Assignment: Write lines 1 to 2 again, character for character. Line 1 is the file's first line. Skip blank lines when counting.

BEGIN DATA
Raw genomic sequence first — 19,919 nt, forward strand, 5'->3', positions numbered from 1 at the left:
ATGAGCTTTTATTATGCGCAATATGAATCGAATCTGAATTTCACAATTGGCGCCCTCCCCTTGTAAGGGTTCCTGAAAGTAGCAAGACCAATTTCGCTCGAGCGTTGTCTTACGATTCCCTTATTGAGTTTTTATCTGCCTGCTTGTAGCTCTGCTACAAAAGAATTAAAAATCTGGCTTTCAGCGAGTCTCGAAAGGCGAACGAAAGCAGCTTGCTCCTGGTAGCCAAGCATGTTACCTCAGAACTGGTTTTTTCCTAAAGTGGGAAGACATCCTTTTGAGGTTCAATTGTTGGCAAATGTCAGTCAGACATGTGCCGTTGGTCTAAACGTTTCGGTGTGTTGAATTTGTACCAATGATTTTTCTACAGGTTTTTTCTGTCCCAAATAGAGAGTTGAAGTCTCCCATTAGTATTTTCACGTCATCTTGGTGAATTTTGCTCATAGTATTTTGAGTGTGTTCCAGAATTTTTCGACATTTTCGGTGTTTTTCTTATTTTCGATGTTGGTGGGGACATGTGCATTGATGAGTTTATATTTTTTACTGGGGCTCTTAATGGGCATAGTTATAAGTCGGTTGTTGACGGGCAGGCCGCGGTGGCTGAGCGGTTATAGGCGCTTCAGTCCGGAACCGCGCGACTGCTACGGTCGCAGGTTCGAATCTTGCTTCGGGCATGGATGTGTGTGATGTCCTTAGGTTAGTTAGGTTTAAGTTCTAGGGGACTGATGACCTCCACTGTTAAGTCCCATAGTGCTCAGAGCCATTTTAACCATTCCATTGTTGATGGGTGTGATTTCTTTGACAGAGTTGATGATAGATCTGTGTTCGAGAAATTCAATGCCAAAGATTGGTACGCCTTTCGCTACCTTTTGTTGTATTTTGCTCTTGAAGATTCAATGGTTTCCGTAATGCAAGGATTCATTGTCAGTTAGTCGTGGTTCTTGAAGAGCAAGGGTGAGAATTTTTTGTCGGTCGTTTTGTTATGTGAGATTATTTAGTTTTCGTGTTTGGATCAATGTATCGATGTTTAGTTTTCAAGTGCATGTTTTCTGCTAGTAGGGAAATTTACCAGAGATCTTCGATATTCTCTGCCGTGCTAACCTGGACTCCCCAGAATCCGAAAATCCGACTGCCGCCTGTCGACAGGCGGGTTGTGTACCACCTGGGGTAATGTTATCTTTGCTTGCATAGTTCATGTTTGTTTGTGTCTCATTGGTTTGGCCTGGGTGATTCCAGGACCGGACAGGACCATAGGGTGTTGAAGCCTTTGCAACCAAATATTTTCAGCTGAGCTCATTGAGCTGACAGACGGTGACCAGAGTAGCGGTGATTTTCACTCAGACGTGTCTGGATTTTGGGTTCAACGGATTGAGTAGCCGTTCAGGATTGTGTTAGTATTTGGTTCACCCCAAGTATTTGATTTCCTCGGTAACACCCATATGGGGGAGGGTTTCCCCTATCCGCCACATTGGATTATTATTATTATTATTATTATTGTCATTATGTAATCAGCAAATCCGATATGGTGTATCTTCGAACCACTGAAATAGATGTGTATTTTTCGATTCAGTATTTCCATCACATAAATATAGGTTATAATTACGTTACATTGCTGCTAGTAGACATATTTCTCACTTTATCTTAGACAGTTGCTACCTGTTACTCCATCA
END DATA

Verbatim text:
Raw genomic sequence first — 19,919 nt, forward strand, 5'->3', positions numbered from 1 at the left:
ATGAGCTTTTATTATGCGCAATATGAATCGAATCTGAATTTCACAATTGGCGCCCTCCCCTTGTAAGGGTTCCTGAAAGTAGCAAGACCAATTTCGCTCGAGCGTTGTCTTACGATTCCCTTATTGAGTTTTTATCTGCCTGCTTGTAGCTCTGCTACAAAAGAATTAAAAATCTGGCTTTCAGCGAGTCTCGAAAGGCGAACGAAAGCAGCTTGCTCCTGGTAGCCAAGCATGTTACCTCAGAACTGGTTTTTTCCTAAAGTGGGAAGACATCCTTTTGAGGTTCAATTGTTGGCAAATGTCAGTCAGACATGTGCCGTTGGTCTAAACGTTTCGGTGTGTTGAATTTGTACCAATGATTTTTCTACAGGTTTTTTCTGTCCCAAATAGAGAGTTGAAGTCTCCCATTAGTATTTTCACGTCATCTTGGTGAATTTTGCTCATAGTATTTTGAGTGTGTTCCAGAATTTTTCGACATTTTCGGTGTTTTTCTTATTTTCGATGTTGGTGGGGACATGTGCATTGATGAGTTTATATTTTTTACTGGGGCTCTTAATGGGCATAGTTATAAGTCGGTTGTTGACGGGCAGGCCGCGGTGGCTGAGCGGTTATAGGCGCTTCAGTCCGGAACCGCGCGACTGCTACGGTCGCAGGTTCGAATCTTGCTTCGGGCATGGATGTGTGTGATGTCCTTAGGTTAGTTAGGTTTAAGTTCTAGGGGACTGATGACCTCCACTGTTAAGTCCCATAGTGCTCAGAGCCATTTTAACCATTCCATTGTTGATGGGTGTGATTTCTTTGACAGAGTTGATGATAGATCTGTGTTCGAGAAATTCAATGCCAAAGATTGGTACGCCTTTCGCTACCTTTTGTTGTATTTTGCTCTTGAAGATTCAATGGTTTCCGTAATGCAAGGATTCATTGTCAGTTAGTCGTGGTTCTTGAAGAGCAAGGGTGAGAATTTTTTGTCGGTCGTTTTGTTATGTGAGATTATTTAGTTTTCGTGTTTGGATCAATGTATCGATGTTTAGTTTTCAAGTGCATGTTTTCTGCTAGTAGGGAAATTTACCAGAGATCTTCGATATTCTCTGCCGTGCTAACCTGGACTCCCCAGAATCCGAAAATCCGACTGCCGCCTGTCGACAGGCGGGTTGTGTACCACCTGGGGTAATGTTATCTTTGCTTGCATAGTTCATGTTTGTTTGTGTCTCATTGGTTTGGCCTGGGTGATTCCAGGACCGGACAGGACCATAGGGTGTTGAAGCCTTTGCAACCAAATATTTTCAGCTGAGCTCATTGAGCTGACAGACGGTGACCAGAGTAGCGGTGATTTTCACTCAGACGTGTCTGGATTTTGGGTTCAACGGATTGAGTAGCCGTTCAGGATTGTGTTAGTATTTGGTTCACCCCAAGTATTTGATTTCCTCGGTAACACCCATATGGGGGAGGGTTTCCCCTATCCGCCACATTGGATTATTATTATTATTATTATTATTGTCATTATGTAATCAGCAAATCCGATATGGTGTATCTTCGAACCACTGAAATAGATGTGTATTTTTCGATTCAGTATTTCCATCACATAAATATAGGTTATAATTACGTTACATTGCTGCTAGTAGACATATTTCTCACTTTATCTTAGACAGTTGCTACCTGTTACTCCATCA